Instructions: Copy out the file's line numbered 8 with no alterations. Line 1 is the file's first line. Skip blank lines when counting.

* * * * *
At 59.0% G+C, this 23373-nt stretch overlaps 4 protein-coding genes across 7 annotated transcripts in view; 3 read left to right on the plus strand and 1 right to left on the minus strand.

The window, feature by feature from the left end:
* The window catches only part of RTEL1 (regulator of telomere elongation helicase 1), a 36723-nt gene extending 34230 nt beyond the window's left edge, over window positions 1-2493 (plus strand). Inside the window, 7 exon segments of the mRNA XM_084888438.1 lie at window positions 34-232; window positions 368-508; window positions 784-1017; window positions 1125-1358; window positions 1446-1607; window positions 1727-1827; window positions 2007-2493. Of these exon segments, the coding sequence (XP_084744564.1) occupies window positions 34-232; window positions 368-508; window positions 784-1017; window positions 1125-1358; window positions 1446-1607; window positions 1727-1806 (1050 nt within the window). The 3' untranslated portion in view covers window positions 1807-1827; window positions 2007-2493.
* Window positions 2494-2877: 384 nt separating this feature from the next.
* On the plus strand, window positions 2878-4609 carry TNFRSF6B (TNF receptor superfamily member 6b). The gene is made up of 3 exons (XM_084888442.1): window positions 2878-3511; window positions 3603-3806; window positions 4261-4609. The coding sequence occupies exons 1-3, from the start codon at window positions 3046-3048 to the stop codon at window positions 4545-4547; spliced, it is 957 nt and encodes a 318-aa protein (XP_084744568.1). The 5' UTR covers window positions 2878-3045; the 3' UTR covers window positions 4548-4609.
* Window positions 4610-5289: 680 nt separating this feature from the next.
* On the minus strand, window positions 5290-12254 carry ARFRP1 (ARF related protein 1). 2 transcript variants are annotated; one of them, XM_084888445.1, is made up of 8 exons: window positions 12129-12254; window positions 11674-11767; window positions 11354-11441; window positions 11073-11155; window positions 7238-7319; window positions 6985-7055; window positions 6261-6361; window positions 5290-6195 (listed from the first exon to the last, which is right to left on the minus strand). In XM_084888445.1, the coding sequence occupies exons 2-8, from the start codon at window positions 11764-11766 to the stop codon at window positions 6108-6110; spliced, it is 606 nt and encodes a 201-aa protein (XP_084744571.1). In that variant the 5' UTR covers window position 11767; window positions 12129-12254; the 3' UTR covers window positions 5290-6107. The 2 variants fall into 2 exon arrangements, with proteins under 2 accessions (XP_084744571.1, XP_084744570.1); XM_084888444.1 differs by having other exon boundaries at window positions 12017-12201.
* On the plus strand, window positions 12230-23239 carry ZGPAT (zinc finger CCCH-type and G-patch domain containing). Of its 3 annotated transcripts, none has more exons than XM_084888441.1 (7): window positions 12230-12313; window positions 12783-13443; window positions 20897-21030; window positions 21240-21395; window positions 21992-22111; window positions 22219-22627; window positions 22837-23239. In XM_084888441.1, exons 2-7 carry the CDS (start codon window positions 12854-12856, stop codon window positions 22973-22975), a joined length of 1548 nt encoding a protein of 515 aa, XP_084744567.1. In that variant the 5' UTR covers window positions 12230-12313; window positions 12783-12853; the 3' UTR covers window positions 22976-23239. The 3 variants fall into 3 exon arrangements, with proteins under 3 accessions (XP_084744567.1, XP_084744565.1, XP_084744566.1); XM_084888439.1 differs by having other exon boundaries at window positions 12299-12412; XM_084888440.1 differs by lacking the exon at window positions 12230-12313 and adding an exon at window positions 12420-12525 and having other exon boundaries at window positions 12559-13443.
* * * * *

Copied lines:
* On the plus strand, window positions 12230-23239 carry ZGPAT (zinc finger CCCH-type and G-patch domain containing). Of its 3 annotated transcripts, none has more exons than XM_084888441.1 (7): window positions 12230-12313; window positions 12783-13443; window positions 20897-21030; window positions 21240-21395; window positions 21992-22111; window positions 22219-22627; window positions 22837-23239. In XM_084888441.1, exons 2-7 carry the CDS (start codon window positions 12854-12856, stop codon window positions 22973-22975), a joined length of 1548 nt encoding a protein of 515 aa, XP_084744567.1. In that variant the 5' UTR covers window positions 12230-12313; window positions 12783-12853; the 3' UTR covers window positions 22976-23239. The 3 variants fall into 3 exon arrangements, with proteins under 3 accessions (XP_084744567.1, XP_084744565.1, XP_084744566.1); XM_084888439.1 differs by having other exon boundaries at window positions 12299-12412; XM_084888440.1 differs by lacking the exon at window positions 12230-12313 and adding an exon at window positions 12420-12525 and having other exon boundaries at window positions 12559-13443.